Cronkite and Sevareid Assess the Moonwalk

MOONWALK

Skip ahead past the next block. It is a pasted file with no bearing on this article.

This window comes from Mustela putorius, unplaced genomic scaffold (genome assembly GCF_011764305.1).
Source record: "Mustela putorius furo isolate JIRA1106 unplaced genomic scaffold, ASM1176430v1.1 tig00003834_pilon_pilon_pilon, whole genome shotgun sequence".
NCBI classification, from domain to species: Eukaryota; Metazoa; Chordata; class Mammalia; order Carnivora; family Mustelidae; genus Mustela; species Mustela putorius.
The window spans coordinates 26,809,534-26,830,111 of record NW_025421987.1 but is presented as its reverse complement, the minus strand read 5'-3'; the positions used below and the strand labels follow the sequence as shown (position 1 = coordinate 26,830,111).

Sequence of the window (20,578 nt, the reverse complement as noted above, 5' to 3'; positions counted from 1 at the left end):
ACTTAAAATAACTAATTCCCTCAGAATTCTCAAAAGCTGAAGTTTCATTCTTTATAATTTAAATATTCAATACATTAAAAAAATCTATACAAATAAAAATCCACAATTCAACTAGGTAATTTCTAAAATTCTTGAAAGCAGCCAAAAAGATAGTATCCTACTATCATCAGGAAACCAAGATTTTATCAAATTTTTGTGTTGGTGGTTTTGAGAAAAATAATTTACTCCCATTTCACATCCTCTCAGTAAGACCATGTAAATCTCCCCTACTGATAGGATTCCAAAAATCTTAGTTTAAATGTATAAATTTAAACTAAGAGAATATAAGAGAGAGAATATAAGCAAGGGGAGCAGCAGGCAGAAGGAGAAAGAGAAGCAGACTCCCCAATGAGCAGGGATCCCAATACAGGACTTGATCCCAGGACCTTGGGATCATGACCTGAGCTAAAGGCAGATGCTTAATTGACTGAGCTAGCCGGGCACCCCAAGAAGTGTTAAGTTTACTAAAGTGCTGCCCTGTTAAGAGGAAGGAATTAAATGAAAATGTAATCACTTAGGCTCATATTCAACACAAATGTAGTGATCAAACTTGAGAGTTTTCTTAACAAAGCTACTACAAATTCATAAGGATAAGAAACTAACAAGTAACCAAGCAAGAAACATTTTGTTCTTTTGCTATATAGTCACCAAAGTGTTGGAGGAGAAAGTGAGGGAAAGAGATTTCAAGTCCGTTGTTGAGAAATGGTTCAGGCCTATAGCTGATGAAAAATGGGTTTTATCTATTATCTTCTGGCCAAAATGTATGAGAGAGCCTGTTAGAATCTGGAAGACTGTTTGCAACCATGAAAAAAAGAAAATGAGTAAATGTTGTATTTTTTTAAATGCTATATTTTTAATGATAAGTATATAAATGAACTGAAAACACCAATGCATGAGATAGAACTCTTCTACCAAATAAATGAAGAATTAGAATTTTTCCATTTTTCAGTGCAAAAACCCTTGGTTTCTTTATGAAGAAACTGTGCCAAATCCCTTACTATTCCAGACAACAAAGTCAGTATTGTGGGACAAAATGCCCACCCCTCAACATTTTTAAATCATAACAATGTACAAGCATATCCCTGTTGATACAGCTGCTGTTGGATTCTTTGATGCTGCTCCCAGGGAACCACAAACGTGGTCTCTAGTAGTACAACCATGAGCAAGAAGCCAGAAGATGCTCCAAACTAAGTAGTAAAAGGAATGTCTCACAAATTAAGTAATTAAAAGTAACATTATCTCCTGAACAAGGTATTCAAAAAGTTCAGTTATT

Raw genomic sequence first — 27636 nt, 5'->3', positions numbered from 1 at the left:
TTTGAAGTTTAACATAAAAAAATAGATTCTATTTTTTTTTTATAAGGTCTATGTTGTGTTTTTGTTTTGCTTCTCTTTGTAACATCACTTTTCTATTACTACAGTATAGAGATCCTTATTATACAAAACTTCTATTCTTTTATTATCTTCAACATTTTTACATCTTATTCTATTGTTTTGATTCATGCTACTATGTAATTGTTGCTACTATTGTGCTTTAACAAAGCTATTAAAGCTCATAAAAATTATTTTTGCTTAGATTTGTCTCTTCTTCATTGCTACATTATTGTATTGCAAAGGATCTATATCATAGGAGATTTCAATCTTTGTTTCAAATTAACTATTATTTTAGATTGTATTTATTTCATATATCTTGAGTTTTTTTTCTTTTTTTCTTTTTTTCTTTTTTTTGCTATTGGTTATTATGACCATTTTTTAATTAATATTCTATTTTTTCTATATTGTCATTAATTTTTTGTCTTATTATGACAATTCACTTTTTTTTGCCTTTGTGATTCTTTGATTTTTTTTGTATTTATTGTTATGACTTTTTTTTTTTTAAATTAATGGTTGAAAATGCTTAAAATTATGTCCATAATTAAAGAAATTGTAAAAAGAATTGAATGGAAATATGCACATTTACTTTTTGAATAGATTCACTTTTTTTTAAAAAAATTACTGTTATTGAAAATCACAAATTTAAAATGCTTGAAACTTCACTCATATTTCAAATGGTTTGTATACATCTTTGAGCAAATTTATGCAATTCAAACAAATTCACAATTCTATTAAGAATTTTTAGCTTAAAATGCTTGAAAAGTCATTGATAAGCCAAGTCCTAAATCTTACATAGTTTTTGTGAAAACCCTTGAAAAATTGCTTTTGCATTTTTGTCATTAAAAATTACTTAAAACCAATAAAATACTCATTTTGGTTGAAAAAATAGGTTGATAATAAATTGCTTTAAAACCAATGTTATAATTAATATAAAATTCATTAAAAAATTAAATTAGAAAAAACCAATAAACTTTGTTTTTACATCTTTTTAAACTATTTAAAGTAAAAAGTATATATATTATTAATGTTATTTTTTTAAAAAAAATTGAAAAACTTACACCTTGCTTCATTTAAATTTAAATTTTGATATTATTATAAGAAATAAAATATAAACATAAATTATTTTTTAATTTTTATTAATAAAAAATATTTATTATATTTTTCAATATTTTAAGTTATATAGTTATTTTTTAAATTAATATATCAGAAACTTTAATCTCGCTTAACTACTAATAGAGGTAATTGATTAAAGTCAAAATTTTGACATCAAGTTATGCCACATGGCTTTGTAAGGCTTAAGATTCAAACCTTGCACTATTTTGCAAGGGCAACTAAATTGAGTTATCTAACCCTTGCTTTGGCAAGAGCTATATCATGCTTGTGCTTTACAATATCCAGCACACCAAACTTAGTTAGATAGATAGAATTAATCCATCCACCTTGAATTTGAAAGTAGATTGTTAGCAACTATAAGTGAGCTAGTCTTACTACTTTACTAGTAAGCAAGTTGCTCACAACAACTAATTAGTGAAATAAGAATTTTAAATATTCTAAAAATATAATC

On July 21, 1969, CBS television anchor Walter Cronkite and commentator Eric Sevareid spoke together on the air after the astronauts had completed the first moonwalk. Here are excerpts from that conversation. Cronkite: Man has landed and man has taken his first steps. What is there to add to that? Sevareid: At this hour one can only subtract. I don't know what one can add now. We've seen some kind of a ``birth'' here. And I'm sure that to many, many people the first scene of [Neil] Armstrong emerging, must have seemed like a birth - one's image of this clumsy creature, half-blind, maneuvering with great awkwardness at first, and slowly learning to use its legs, until, in a rather short time, it's running. And in this new world, this new reality. And the quickness of the adjustment of the human body, and the nervous system. The weight of gravity on Earth. Just the other day they were at the Cape [Canaveral]; then weightlessness of several days; and then to the moon's one-sixth gravity. And somehow the body adjusts with that speed and in totally different elements. This is what overwhelms you. And Armstrong's words. He sounded very laconic, unemotional. His mother said, as she heard them on the air, that she knew that he was thrilled. And I think we'd have to take a mother's word for that. And then when they moved around, you sensed their feeling of joy up there. I never expected to see them bound, did you? Everything we've been told was that they would move with great care, foot after foot, with great deliberation. We were told they might fall. And here they were, like children playing hopscotch. Cronkite: Like colts almost. Sevareid: Like colts finding their legs, exactly. I must say, as somebody who loves the English language, I have such a great gratitude that the first voices that came from another celestial body were in the English tongue, which I feel is the richest language of all. I think it is the greatest vocabulary. And maybe only 300 million people or so on the Earth speak and understand it. But I never expected to hear that word ``pretty.'' He said it was ``pretty.'' What we thought was cold and desolate and forbidding - somehow they found a strange beauty there that I suppose they can never really describe to us. So we'll never know. Cronkite: It may not be a beauty that one can pass on to future beholders, either. They will, in effect, be a bit stranger, even to their own wives and children. Disappeared into another life that we can't follow. I wonder what their life will be like, now. The moon has treated them well. How people on this Earth will treat these men, the rest of their lives, that gives me more foreboding, I think, than anything else.

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